VantageScore was established in 2006 by the three credit bureaus — Experian, TransUnion, and Equifax — to provide “a more consumer-friendly alternative” to the FICO score. VantageScore takes into account some non-traditional information and gives less weight to certain factors than FICO does, but hasn’t yet reached FICO’s popularity.

Just like FICO, a VantageScore is three digits. The newer version — VantageScore 3.0 — ranges from 300 to 850 as well, with the lower end signaling poor credit and the higher end signaling excellent credit.

VantageScore uses six categories to calculate its score. Here’s a breakdown by importance:

  • Payment history (very high): your history of repaying your debts in full and on time
  • Age and type of credit (high): both the length of your credit history and the mix of your credit
  • Percent of credit limit used (high): similar to “amounts owed” in FICO, or the ratio of available credit to how much credit you’ve used
  • Total balances (medium): your total current and delinquent debt
  • Recent behavior (low): similar to “new credit” in FICO, or how much new credit you’ve applied for
  • Available credit (low): your available credit line

Just like with a FICO score, it’s important to your VantageScore to make your payments on time. But the percentage of your credit limit you’re using carries a lot of weight, too. Make sure to keep that ratio in the recommended 30 percent or less range.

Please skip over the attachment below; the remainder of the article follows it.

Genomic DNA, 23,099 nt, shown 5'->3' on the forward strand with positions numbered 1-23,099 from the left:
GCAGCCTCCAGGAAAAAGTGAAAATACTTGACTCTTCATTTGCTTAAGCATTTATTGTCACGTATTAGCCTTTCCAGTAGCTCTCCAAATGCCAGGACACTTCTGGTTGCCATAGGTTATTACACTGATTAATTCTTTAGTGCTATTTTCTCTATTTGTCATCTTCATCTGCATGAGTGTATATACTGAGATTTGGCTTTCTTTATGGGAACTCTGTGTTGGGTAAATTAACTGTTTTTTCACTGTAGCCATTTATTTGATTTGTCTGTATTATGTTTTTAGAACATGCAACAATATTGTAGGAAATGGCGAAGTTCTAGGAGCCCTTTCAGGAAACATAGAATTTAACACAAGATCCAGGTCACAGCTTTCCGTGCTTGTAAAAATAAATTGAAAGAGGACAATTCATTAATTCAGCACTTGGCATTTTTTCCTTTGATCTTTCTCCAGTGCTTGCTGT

How FICO and VantageScore are different

There are several important differences between the two credit scores that may impact you:

  • You often have to pay for a FICO score, while a VantageScore can be accessed for free.
  • If you’ve only been building credit for a short time, you may not have a FICO score, but you’ll likely have a VantageScore. That’s because VantageScore will consider other data beyond the main categories listed above, such as rent and utilities payments. And VantageScore only considers the last 24 months of activity.
  • FICO considers paid collection accounts as part of your credit risk, while VantageScore does not.
  • VantageScore only lets you rate shop for 14 days for a mortgage or car loan, while FICO gives you 45 days.
  • VantageScore takes into consideration the effects of natural disasters.
  • FICO is the only credit score approved by Fannie Mae and Freddie Mac when it comes to getting a mortgage.

Know your credit score

It’s a good idea to check your credit report yearly, not only to know what your score is and if you need to make improvements, but to catch any errors. Inaccuracies and old information can often be found on credit reports and adversely affect your credit score. If you need help finding and addressing issues that could be damaging your score, talk to a credit repair service.

And remember that while there are many credit scores out there, understanding at least the basics of FICO and VantageScore will help you know how to earn and keep good credit. Making all your payments on time and keeping your credit balances low are positives for both your FICO and VantageScore numbers.

If you’d like a free review of your credit report and and personalized credit assessment, contact CreditRepair.com today.